More than any other team in the NFL, the next three months could shape the future of this franchise. It starts with Harbaugh and trickles down throughout vital spots on the roster. If the team's brass can navigate through a cauldron of inter-personal dynamics with their coach, uber-tricky negotiations with their emerging franchise quarterback, and pull off a successful draft -- the 49ers have six picks in the first three rounds -- the next three months might just propel the Niners to even greater heights.
And if they can't, or won't, reward Harbaugh with a big extension, and if they can't sort through some of the power struggles that have taken place, and if they have Kaepernick playing out his rookie deal in 2014, and if father time catches up to guys like Frank Gore and Justin Smith and Anquan Boldin, and if the rest of the NFC West remains in ascent, well, then all of a sudden the short and long term future of the franchise gets a lot more nebulous.
Getting deals done with coach and QB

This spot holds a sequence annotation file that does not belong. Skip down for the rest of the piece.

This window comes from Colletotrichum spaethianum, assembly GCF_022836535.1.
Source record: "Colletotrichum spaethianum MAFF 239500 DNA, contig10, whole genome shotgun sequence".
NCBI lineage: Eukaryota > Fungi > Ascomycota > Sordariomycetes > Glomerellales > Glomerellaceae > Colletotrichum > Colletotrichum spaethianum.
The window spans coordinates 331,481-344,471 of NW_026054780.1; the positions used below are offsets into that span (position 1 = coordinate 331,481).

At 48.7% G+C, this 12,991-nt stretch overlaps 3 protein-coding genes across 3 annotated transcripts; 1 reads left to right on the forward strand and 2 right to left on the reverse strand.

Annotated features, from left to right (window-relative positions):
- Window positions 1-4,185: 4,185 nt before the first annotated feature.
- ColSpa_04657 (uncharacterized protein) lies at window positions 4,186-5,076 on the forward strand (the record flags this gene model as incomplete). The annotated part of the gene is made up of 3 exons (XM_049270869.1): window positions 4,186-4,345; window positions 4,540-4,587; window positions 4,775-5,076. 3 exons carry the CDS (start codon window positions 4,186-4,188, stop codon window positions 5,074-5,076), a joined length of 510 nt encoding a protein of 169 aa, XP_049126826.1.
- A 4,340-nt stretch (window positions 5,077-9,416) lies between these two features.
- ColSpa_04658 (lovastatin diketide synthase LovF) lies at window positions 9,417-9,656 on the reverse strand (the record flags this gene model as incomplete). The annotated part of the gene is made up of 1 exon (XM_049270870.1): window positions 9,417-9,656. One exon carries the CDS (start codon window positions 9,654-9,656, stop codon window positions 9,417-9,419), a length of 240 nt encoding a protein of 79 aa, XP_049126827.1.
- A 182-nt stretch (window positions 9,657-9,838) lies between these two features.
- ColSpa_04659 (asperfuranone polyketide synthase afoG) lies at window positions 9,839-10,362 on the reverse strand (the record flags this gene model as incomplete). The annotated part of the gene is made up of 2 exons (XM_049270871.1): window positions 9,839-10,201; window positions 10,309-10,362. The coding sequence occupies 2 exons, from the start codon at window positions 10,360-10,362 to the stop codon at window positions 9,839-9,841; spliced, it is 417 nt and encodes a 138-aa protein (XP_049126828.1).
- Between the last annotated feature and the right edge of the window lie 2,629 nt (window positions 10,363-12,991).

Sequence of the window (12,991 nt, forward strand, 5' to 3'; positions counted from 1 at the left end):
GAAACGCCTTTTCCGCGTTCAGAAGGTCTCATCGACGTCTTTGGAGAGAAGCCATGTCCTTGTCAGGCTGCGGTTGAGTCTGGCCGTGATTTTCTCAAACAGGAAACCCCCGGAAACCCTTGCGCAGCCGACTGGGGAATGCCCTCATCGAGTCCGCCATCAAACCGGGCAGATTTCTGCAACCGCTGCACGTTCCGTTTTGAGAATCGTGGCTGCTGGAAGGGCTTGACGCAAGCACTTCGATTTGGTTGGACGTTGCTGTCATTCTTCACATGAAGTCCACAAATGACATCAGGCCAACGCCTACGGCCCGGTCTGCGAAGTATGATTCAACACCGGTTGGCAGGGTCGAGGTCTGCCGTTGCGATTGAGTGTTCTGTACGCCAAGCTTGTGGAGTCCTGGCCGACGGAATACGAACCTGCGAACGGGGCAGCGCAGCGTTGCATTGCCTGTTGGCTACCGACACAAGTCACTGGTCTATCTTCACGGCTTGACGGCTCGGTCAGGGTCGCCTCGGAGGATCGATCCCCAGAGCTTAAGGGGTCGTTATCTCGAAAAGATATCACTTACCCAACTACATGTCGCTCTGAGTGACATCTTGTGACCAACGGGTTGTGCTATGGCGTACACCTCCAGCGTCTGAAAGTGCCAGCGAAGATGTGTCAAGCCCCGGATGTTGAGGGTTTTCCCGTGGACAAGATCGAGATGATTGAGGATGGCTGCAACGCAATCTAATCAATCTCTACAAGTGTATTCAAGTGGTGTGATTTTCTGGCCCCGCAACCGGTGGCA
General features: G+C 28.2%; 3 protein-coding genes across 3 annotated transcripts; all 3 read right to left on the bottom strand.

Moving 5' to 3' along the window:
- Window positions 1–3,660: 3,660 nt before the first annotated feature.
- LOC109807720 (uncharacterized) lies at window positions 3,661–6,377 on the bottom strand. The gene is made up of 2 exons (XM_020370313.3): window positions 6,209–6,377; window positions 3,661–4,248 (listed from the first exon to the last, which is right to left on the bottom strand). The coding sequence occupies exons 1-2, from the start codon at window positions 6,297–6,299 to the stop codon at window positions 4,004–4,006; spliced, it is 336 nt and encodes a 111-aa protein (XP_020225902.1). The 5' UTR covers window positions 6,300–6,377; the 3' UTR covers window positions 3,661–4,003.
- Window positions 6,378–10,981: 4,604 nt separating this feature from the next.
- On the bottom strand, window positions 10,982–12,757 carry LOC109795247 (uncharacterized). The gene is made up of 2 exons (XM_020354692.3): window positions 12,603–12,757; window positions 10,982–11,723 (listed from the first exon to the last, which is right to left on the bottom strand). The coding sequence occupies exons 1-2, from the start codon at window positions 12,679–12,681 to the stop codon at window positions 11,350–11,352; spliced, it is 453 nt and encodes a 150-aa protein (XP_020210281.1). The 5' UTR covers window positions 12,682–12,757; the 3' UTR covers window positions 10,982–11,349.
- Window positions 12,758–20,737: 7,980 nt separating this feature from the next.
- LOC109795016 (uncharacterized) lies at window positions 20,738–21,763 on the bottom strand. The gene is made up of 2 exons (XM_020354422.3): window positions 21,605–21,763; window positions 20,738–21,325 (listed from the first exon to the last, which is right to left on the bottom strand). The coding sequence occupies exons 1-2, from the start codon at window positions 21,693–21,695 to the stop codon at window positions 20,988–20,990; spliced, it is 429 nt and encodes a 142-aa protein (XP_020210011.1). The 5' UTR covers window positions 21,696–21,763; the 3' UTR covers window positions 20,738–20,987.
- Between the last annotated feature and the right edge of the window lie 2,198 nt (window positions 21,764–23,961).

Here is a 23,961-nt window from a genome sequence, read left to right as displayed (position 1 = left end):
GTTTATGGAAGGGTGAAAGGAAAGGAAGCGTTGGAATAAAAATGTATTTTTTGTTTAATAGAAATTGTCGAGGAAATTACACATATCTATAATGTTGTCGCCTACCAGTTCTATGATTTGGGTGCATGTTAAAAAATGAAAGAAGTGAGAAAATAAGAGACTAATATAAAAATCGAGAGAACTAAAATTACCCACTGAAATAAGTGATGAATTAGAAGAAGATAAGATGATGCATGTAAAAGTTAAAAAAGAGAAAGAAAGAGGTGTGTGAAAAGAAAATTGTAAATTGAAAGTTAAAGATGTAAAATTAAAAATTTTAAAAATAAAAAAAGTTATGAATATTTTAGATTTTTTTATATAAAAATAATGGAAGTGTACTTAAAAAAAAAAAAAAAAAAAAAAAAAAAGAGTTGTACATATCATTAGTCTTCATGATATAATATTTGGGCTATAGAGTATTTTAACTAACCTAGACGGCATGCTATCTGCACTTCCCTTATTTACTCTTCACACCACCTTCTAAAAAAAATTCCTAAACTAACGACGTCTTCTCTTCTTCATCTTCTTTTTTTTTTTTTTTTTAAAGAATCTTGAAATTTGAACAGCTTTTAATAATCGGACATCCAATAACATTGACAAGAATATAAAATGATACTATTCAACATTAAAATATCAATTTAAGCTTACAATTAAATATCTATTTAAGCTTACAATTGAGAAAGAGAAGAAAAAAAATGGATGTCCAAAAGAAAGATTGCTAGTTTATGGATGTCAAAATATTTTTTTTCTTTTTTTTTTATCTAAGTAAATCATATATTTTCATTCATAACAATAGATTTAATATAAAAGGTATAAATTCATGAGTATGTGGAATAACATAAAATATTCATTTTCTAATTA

Already this offseason we've seen elite coaches like John Fox and Pete Carroll land contract extensions without much fanfare and certainly without any backdrop of hand-wringing or consternation. Meantime, Harbaugh, who has far outperformed the $5 million a year he earned coming over from Stanford and who has clearly become the face of that franchise in the process, remains on that same deal with two years remaining. The Browns had designs on trading for him in January and, should the 49ers fail to secure a deal with him before the start of the 2014 season, trust me, other teams (starting with the Dolphins if they don't pull out of their malaise) will be primed to see what it takes to pry Harbaugh out of San Francisco, as 2015 would be his lame-duck year.